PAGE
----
When our plans are interrupted it leaves us feeling a wave of emotions - anger, upset, frustration but to name a few. For many people across the country, across the world, COVID 19 has not only come along and interrupted plans, but it has annihilated them. Businesses shut down, dream weddings shattered, graduation ceremonies on hold, holidays of a lifetime cancelled. But how we react to this determines how we move forward and how we cope with such changes.
Firstly, understand your feelings, and accept that it is natural to feel that way. It is ok to feel let-down, hurt, disappointed. Something you have worked hard for, or have planned for a long time has been sideswiped in a way that no-one could have ever expected.
Secondly, allow yourself time to 'grieve' and process your emotions and the loss you are experiencing. It can seem an easier option to avoid facing the reality and to go into denial and feel numb. But it's healthy and necessary to react and have a time of 'grieving'. During this time, try to avoid acting rashly and placing blame out of anger for example. Those around you, decision makers in particular, are also facing challenges and uncertainties and doing the best they can.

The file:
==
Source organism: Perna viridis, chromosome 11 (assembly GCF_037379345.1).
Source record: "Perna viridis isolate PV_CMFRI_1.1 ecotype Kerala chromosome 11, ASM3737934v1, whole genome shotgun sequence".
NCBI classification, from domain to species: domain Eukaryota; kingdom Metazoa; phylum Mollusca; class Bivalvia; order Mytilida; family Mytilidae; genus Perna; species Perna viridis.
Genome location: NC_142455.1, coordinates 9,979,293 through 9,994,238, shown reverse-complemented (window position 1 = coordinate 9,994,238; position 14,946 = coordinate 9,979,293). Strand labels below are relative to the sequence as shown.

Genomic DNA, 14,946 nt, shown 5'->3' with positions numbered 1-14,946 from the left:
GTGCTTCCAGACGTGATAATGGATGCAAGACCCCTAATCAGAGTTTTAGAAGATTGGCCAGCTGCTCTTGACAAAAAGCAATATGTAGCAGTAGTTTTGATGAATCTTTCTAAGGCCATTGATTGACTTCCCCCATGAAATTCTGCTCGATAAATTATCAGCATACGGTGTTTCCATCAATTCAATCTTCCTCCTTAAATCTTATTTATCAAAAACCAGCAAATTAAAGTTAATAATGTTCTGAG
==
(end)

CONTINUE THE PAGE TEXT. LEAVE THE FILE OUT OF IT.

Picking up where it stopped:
Thirdly, whilst it's good to acknowledge your emotions - don’t allow this anger/upset/sadness to overtake your life. Of course it’s ok to be upset in the short term, like we said, that’s a perfectly natural part of life. However, it can really impact your emotional wellbeing (and those around you) if it consumes everything in your thoughts in the coming weeks and months. Try to adopt a positive mindset and remember this was out of your control and is affecting everyone globally. It might also be helpful to remind yourself that this is only temporary.
Fourthly, put a plan in place. Inevitably these interrupted plans will need tending to. If, for example it was a wedding that had been cancelled, try to liaise with the venue for new possible dates which will then allow you to re-focus. If your physical business has closed, why not use this time to get a website up and running and improve your online presence? Or you can consider a restructure, declutter, streamline and come back even better than before? As a student, why not use free time you may now have to enhance your future employability through an online course?
Fifthly, give yourself small, immediate, achievable goals. Perhaps during this time of uncertainty, you want to read up on some information that would really allow you to progress in your career/business. Perhaps you could get to work on compiling ideas for your table centrepieces for your wedding. Perhaps you can learn some new card games to play when you do get away to that coastal cottage later in the year. Whilst these may seem trivial or unimportant compared to the plan that you had interrupted, having something to focus on is still incredibly important in moving forward.
Lastly, stop and take a breath. Don’t put so much pressure on yourself. You need to have some time to take stock, and re-set. It might be helpful to 'unplug' and avoid the news, social media and constant messaging just for a day or two.